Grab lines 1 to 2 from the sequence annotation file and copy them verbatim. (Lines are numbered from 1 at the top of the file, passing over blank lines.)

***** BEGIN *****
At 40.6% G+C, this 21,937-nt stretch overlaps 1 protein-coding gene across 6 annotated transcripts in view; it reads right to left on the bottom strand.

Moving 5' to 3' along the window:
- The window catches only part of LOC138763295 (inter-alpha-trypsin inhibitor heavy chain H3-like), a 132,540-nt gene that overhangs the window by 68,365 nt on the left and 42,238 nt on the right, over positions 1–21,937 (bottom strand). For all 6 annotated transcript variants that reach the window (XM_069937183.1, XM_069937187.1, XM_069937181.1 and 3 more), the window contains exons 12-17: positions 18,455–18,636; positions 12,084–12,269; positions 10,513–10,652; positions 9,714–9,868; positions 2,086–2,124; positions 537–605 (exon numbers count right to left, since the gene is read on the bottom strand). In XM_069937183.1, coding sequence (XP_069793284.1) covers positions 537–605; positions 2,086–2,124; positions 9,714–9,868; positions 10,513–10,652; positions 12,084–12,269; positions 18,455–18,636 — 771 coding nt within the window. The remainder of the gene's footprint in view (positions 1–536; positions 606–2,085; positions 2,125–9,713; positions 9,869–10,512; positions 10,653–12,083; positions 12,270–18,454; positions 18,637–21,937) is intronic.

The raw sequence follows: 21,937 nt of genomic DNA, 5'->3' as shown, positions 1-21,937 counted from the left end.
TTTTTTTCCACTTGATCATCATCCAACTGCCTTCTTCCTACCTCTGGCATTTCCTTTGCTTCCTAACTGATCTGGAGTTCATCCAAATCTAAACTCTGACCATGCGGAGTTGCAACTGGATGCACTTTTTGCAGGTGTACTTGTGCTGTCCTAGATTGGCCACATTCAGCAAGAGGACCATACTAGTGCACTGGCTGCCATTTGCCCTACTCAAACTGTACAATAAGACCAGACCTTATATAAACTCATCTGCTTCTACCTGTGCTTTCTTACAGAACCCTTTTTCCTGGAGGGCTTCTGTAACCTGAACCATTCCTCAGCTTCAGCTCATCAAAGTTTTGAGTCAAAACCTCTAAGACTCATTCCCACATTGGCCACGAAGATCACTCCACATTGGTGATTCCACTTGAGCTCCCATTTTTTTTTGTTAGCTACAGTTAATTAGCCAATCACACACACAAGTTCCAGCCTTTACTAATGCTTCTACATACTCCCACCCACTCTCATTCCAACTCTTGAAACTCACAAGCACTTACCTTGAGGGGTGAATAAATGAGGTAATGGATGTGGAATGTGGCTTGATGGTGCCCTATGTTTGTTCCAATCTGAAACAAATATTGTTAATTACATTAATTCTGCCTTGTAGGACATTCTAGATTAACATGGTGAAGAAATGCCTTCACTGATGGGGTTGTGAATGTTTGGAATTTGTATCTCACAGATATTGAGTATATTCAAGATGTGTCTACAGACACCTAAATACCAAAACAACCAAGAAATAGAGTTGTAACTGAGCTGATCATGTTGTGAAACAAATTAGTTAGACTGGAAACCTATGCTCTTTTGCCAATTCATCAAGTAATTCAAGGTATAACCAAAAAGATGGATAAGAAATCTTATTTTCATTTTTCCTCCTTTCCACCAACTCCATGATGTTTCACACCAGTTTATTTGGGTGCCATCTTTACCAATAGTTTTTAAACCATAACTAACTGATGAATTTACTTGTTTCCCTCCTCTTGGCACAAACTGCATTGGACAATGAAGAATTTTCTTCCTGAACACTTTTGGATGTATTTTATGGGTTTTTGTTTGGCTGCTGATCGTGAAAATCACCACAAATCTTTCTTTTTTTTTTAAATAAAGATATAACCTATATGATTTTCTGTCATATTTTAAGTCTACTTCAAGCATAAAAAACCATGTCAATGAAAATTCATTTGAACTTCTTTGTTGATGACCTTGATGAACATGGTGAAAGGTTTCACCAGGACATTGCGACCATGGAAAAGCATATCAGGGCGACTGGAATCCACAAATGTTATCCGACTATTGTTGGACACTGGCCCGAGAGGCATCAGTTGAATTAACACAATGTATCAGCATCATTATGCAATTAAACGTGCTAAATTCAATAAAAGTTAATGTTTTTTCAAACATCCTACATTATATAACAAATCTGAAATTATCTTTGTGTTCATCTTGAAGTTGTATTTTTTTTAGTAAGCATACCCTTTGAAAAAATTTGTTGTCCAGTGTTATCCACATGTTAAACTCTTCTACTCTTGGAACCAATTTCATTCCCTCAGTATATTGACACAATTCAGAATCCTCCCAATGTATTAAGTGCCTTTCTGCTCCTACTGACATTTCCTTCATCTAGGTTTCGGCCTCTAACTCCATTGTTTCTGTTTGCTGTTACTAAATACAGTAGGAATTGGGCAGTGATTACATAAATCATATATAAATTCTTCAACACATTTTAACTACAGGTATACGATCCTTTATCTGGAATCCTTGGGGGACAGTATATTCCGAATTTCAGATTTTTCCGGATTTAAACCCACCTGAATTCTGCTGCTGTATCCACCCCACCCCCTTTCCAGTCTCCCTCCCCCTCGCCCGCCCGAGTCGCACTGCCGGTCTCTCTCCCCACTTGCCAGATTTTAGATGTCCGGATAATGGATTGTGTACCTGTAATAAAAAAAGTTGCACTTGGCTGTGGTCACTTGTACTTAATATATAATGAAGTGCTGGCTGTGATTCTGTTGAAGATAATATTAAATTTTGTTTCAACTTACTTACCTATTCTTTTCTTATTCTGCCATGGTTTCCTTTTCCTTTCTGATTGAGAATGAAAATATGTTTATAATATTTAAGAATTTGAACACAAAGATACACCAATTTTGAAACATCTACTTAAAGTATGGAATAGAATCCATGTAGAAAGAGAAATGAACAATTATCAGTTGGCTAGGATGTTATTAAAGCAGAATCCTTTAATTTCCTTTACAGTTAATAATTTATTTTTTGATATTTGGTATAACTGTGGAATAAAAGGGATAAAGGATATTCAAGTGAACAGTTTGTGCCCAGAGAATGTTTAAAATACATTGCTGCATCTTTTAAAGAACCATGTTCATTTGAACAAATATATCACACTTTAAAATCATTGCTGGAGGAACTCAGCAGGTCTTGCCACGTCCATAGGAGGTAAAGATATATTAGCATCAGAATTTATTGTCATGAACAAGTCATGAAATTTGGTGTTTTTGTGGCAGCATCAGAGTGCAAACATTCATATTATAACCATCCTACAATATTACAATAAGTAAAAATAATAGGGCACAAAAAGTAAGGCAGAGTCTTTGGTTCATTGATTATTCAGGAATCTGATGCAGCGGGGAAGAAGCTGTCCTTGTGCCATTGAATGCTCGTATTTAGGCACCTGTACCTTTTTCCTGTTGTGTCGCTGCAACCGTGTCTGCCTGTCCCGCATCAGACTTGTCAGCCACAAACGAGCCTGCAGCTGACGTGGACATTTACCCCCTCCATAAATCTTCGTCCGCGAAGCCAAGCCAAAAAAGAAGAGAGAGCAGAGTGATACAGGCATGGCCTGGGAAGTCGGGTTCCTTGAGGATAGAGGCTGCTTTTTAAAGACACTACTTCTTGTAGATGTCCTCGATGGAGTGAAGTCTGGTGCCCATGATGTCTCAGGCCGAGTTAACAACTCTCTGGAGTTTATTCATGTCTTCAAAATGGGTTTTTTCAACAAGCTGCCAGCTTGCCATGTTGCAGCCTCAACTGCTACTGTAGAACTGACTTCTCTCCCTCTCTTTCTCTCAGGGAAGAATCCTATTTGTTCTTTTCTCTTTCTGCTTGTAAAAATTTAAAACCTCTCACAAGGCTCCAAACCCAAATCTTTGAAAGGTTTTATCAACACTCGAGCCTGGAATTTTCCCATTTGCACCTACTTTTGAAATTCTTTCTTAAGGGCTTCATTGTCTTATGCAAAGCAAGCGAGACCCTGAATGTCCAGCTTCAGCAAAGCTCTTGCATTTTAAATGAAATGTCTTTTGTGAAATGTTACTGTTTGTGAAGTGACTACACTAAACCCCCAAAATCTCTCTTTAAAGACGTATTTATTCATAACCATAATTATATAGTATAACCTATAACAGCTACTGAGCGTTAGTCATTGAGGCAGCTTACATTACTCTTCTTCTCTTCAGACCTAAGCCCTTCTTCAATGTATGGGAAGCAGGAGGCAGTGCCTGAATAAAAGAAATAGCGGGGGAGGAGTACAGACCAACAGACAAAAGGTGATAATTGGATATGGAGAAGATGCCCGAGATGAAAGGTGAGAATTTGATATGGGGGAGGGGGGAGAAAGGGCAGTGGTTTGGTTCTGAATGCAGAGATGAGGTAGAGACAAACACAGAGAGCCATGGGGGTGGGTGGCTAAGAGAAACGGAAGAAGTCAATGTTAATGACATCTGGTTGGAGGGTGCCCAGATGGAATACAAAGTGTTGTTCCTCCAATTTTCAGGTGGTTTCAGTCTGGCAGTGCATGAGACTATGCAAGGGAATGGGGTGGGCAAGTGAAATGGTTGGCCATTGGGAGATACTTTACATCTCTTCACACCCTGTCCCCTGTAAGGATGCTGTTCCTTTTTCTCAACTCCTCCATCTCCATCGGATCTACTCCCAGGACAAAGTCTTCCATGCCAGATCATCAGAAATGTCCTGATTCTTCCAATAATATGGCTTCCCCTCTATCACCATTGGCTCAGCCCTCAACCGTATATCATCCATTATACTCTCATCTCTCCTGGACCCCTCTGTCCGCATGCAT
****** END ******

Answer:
At 40.6% G+C, this 21,937-nt stretch overlaps 1 protein-coding gene across 6 annotated transcripts in view; it reads right to left on the bottom strand.

Moving 5' to 3' along the window: